By Eric Freedman
Inland fisheries and aquaculture account for more than 40 percent of the world’s reported fish production but their harvest is frequently under-reported and ignored in the Great Lakes region and elsewhere, a new study says.
“The central role of inland fish in aquatic ecosystems makes them good indicators of ecosystem change,” said the study by scientists at Michigan State University, the U.S. Geological Survey, Carleton University in Canada and the University of Hull in the United Kingdom.
Ecosystem change includes threats from agriculture, hydropower projects and deforestation, as well as overfishing and invasive species.
Although the study focused primarily on inland fisheries in the developing world, it also addressed the situation in the Great Lakes and the region’s inland waters.
“Fish respond directly to some environmental stressors such as toxic and thermal pollution, flow change and climate change,” according to the first global review of the value of inland fisheries and fish.
The study cited “massive die-offs” of alewives in Lake Michigan in the 1960s, an occurrence that “brought to public and political attention large ecological changes occurring in the Great Lakes.”
It identified 10 reasons why inland fisheries are important globally, starting with food security and economic security.
Lead author Abigail Lynch of the Geological Survey said the importance of inland fisheries “is sometimes masked in areas in the Great Lakes where there are surely people who are fishing for subsistence.”
The high profile of larger-scale recreational and commercial fisheries may hide the importance of “these invisible fisheries,” said Lynch, who works for the federal agency’s National Climate Change and Wildlife Science Center.
Co-author Steven Cooke, a Carleton University fish ecologist, said the study points out that there are “multiple dimensions of fisheries. It’s not just one thing for one group. It’s many things for many groups, especially in the North American context.”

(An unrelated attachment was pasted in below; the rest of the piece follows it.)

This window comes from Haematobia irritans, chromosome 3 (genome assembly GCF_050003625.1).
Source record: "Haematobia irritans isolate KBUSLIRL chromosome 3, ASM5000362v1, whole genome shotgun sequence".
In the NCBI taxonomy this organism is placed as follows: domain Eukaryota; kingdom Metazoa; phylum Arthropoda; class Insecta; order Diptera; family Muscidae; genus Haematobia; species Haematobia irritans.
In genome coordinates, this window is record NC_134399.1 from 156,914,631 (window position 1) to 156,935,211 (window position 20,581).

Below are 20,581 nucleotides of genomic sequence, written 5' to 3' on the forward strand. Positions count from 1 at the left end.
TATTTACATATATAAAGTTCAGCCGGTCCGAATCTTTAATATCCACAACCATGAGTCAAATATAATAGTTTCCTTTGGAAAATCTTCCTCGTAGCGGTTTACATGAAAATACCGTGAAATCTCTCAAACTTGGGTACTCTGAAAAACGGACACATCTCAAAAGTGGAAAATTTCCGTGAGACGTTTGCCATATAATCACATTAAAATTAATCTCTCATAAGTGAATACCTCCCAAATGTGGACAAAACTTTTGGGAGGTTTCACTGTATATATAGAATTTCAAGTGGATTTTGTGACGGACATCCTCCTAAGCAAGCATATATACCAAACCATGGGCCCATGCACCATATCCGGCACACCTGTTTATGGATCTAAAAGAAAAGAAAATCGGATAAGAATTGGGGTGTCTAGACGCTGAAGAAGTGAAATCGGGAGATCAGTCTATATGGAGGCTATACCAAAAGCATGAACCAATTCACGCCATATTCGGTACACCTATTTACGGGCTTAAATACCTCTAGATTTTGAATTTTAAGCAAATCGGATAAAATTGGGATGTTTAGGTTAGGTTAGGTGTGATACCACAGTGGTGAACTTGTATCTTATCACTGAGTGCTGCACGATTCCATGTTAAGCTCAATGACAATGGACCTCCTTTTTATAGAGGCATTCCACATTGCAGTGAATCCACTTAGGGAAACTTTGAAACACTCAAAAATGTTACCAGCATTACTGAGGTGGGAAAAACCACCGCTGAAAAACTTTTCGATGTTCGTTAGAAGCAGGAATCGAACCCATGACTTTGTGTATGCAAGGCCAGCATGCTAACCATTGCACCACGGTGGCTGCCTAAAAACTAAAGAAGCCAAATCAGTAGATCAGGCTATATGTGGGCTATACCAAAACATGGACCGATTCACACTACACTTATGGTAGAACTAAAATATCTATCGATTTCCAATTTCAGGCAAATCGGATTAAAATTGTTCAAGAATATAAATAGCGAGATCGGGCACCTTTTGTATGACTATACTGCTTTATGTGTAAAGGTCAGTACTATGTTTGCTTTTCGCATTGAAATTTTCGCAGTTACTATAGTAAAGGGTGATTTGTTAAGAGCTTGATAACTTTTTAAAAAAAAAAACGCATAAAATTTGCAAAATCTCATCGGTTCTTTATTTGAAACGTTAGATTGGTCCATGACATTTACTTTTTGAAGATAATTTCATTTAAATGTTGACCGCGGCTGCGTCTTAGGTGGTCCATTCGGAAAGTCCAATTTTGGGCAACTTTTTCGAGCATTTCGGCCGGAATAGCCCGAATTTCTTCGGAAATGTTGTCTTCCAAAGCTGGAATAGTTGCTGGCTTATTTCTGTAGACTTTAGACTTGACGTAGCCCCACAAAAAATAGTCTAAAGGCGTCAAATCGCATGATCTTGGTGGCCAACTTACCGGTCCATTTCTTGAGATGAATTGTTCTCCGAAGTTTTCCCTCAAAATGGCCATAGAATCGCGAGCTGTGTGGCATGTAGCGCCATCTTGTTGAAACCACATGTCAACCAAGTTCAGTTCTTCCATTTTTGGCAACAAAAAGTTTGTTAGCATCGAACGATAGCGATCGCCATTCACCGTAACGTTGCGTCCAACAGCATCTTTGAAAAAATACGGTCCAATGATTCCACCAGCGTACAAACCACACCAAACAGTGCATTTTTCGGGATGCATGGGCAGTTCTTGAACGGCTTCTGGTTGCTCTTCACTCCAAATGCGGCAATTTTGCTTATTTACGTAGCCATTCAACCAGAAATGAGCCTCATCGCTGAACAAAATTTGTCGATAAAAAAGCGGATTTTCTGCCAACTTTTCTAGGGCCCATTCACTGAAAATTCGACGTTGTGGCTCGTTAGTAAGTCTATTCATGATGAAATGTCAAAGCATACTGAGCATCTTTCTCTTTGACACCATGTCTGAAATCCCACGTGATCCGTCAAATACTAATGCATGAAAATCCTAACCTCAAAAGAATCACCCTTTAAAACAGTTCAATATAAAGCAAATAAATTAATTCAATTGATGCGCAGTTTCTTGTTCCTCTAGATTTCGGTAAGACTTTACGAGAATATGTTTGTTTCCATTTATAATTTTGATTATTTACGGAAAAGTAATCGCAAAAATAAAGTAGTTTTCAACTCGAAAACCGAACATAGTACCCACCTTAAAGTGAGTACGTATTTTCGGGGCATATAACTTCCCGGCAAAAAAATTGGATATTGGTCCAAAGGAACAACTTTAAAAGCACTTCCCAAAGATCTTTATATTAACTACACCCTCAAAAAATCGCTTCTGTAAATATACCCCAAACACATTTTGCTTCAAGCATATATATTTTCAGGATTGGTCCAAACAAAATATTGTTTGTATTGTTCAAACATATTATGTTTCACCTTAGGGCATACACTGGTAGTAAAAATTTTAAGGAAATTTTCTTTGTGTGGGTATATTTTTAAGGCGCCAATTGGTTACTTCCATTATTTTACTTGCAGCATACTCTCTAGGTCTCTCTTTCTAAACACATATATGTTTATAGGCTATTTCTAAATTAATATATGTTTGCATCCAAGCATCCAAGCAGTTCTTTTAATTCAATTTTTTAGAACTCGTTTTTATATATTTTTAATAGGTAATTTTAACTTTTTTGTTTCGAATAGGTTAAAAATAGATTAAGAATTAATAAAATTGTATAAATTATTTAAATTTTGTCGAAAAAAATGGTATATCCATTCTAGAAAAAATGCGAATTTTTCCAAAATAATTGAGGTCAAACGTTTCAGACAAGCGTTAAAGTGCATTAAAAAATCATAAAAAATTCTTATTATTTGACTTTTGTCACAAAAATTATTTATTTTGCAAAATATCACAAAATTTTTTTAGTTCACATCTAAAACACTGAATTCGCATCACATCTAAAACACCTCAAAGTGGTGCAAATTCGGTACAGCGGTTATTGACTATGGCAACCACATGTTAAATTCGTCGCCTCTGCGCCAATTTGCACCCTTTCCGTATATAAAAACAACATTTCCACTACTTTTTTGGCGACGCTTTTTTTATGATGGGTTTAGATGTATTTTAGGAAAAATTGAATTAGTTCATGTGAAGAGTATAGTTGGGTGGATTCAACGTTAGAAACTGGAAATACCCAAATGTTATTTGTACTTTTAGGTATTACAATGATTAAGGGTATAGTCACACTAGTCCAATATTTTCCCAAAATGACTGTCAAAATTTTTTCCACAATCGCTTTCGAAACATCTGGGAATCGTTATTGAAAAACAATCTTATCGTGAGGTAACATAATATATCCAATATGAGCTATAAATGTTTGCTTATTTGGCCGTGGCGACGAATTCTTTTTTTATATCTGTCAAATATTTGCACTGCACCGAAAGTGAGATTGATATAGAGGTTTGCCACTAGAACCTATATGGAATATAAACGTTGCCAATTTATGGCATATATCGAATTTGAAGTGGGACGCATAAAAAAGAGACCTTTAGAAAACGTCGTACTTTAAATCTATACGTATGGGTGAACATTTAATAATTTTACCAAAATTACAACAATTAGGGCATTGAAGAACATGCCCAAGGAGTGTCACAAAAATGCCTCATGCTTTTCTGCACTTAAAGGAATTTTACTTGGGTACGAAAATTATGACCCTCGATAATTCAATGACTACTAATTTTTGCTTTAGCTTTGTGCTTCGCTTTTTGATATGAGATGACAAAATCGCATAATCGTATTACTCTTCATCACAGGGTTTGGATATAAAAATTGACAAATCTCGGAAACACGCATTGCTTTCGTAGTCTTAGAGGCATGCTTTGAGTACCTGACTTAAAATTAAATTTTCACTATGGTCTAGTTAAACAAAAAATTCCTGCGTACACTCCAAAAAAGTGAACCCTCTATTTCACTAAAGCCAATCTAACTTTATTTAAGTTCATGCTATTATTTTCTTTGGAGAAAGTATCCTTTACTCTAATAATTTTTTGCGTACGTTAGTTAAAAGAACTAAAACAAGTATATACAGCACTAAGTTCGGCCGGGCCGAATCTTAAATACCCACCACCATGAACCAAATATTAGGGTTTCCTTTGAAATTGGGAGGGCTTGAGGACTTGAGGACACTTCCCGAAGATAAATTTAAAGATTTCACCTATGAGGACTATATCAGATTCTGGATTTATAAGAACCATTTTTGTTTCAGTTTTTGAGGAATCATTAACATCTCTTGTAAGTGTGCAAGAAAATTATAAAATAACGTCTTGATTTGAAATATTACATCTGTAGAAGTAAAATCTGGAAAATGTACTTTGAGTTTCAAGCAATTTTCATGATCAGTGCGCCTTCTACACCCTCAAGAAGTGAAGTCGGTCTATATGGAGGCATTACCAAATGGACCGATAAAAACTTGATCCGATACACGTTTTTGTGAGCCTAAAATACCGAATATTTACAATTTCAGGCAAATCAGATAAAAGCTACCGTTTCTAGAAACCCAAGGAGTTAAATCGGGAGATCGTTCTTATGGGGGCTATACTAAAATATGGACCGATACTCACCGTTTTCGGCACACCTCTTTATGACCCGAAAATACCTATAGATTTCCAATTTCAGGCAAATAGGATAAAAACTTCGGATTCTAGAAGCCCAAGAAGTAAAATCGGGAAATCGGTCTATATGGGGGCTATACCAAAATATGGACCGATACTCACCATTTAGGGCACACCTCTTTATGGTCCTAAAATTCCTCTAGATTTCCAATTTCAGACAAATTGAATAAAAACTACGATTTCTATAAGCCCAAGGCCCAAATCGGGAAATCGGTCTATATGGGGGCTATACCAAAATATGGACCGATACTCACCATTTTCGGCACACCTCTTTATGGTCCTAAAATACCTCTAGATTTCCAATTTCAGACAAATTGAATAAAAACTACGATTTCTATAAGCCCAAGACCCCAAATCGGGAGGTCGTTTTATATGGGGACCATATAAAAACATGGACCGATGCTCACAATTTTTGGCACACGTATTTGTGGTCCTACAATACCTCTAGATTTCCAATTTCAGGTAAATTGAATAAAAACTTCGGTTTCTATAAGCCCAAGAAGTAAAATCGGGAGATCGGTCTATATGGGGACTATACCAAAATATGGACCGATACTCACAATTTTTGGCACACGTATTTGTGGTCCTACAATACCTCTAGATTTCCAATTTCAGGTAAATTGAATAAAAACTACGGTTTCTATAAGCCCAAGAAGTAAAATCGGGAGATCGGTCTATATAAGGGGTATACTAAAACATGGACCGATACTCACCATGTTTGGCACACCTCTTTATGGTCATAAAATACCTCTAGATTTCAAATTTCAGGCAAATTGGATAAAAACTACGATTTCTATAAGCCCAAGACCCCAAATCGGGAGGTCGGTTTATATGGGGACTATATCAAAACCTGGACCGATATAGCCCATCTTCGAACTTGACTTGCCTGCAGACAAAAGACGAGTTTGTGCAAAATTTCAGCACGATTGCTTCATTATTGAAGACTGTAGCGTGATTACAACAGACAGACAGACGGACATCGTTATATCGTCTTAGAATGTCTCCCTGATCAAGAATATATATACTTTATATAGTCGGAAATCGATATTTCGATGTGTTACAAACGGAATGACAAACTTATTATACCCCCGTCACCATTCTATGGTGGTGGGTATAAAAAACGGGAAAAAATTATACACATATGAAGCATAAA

Culture matters too, including tribal culture, Cooke said.
Lynch said, “When you think of all the places where fish are culturally important, often those cultures have a strong connection with the land and the waters.”
Other benefits of inland fisheries include empowerment of people in low-income nations, recreational services, human health and biodiversity, the study said.
Co-author William Taylor, a fisheries and wildlife professor at MSU, said many Great Lakes Basin fisheries provide food for low-income people.
The study identified “knowledge transfer” as reflected in exchanges of information and sharing of management successes between scientists and resource managers in the U.S.-Canadian Great Lakes and the African Great Lakes.
Taylor said that transferred knowledge includes “what happened with the collapse of the commercial fisheries” in the U.S.-Canadian Great Lakes, as well as the “resurgence of the walleye and lake trout with different food webs, and all the lessons we’ve learned about invasives and how to mitigate the impact of things like lampreys.”
The study described inland fisheries as “aquatic canaries in the coal mine” that can warn of current and potential adverse environmental impacts.
Taylor said, “Nobody planned for alewife in the Erie Canal and sea lamprey coming through the Welland Canal. It signaled system collapse. Changes in the food web were giving us a warning that things were not good.
“When discussing land, municipal water, shipping, hydropower, fish will tell you how healthy the ecosystems are,” he said. “It’s giving fish a voice at the table. To me, they’ve always been the sentinel organism.”